Solidarity takes aim at Armscor

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Another component of government’s defence establishment appears to be at odds with its workforce with Armscor joining Denel on the receiving end of attention from a trade union.

Centurion-headquartered Solidarity, in the form of its defence and aviation sector co-ordinator Helgard Cronjé, sent the State-owned defence and security acquisition agency a five-page letter outlining problems related to Armscor’s financial status and its potential impact on employees. At least some of the information in his letter comes from defenceWeb coverage of Armscor’s potentially precarious financial situation.

Cronjé makes mention of a “communique” from chief executive Solomzi Mbada, dated 14 July, to Armscor staff “vaguely referring to the financial struggles of Armscor and that further cost containment measures need to be considered”. He goes on to quote defenceWeb and points out “it is communicated as fact that Armscor will not pay increases or performance bonuses.”

The Solidarity letter continues: “Employees as stakeholders should have been consulted. As a party representing some employees as stakeholders we were not approached or consulted by Armscor. We are not aware that NEHAWU was consulted in this regard and any agreement reached. If so, it was not communicated as an outcome to employees.

“It is our view proper consultation has not taken place and no agreement exists between Armscor and its labour stakeholders. There is a serious lack of informative communication between Armscor management and employees. Labour relations are basically non-existent if employees come to know of details via the media.”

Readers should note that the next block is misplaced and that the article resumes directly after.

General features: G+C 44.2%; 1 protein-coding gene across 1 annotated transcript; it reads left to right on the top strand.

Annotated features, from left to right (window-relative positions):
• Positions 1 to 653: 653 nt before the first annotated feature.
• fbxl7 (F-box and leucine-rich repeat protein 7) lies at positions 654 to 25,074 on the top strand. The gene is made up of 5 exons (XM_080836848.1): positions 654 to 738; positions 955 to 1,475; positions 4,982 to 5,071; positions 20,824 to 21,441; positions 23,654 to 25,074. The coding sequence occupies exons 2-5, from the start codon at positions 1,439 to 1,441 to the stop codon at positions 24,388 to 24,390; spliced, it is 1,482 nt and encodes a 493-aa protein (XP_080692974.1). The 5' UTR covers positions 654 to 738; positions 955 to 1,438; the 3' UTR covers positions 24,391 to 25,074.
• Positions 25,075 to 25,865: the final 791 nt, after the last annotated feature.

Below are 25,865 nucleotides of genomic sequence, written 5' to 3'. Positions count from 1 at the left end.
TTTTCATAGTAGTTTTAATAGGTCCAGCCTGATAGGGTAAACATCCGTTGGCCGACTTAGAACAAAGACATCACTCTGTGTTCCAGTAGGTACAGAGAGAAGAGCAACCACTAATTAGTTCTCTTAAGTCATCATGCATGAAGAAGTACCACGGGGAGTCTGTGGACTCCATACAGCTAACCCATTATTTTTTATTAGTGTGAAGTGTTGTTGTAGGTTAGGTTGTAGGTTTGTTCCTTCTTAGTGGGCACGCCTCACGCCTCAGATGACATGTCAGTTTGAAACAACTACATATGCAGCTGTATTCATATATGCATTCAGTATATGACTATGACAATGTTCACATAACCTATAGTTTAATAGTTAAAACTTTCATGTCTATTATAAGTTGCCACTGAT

Cronjé writes the trade union “is led to believe Armscor’s executive committee has covertly started amending the staff reduction practice” pointing out Armscor has more management positions than needed. “We find positions superfluously created to serve employment equity requirements; we find a management group where salaries were adjusted to create a super-rich management environment at the expense of employees”.

Responding, Armscor acting Group Executive: Corporate Support, Advocate Ndodomzi Mvambo, said measures have to be considered to ensure financial sustainability of the organisation.

He points out issues raised by Solidarity “have been identified by management as aspects that can be explored to further save costs”.

Both Armscor and Solidarity confirmed there will be “engagement” on the issues raised.



Solidarity  will take Denel to court over non-payment of salaries. Trade union UASA will do the same next month (August) as pressure mounts on South Africa’s state-owned defence entities.